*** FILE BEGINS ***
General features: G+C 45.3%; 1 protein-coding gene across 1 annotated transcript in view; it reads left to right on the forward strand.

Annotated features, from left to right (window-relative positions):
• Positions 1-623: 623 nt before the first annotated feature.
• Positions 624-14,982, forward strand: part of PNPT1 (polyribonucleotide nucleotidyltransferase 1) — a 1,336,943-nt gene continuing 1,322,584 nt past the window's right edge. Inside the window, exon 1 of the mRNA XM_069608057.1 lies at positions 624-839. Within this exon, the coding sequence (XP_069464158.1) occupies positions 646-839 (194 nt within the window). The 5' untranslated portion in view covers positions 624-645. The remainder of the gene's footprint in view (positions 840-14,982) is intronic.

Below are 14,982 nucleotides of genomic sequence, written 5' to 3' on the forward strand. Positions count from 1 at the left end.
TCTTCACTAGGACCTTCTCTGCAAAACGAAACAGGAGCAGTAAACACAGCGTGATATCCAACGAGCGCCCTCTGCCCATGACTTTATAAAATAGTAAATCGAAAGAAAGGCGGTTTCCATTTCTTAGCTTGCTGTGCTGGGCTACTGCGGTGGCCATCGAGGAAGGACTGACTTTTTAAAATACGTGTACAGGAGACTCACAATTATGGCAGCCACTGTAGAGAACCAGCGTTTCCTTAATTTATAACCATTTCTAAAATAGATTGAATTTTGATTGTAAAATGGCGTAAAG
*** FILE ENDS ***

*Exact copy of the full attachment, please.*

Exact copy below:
General features: G+C 45.3%; 1 protein-coding gene across 1 annotated transcript in view; it reads left to right on the forward strand.

Annotated features, from left to right (window-relative positions):
• Positions 1-623: 623 nt before the first annotated feature.
• Positions 624-14,982, forward strand: part of PNPT1 (polyribonucleotide nucleotidyltransferase 1) — a 1,336,943-nt gene continuing 1,322,584 nt past the window's right edge. Inside the window, exon 1 of the mRNA XM_069608057.1 lies at positions 624-839. Within this exon, the coding sequence (XP_069464158.1) occupies positions 646-839 (194 nt within the window). The 5' untranslated portion in view covers positions 624-645. The remainder of the gene's footprint in view (positions 840-14,982) is intronic.

Below are 14,982 nucleotides of genomic sequence, written 5' to 3' on the forward strand. Positions count from 1 at the left end.
TCTTCACTAGGACCTTCTCTGCAAAACGAAACAGGAGCAGTAAACACAGCGTGATATCCAACGAGCGCCCTCTGCCCATGACTTTATAAAATAGTAAATCGAAAGAAAGGCGGTTTCCATTTCTTAGCTTGCTGTGCTGGGCTACTGCGGTGGCCATCGAGGAAGGACTGACTTTTTAAAATACGTGTACAGGAGACTCACAATTATGGCAGCCACTGTAGAGAACCAGCGTTTCCTTAATTTATAACCATTTCTAAAATAGATTGAATTTTGATTGTAAAATGGCGTAAAG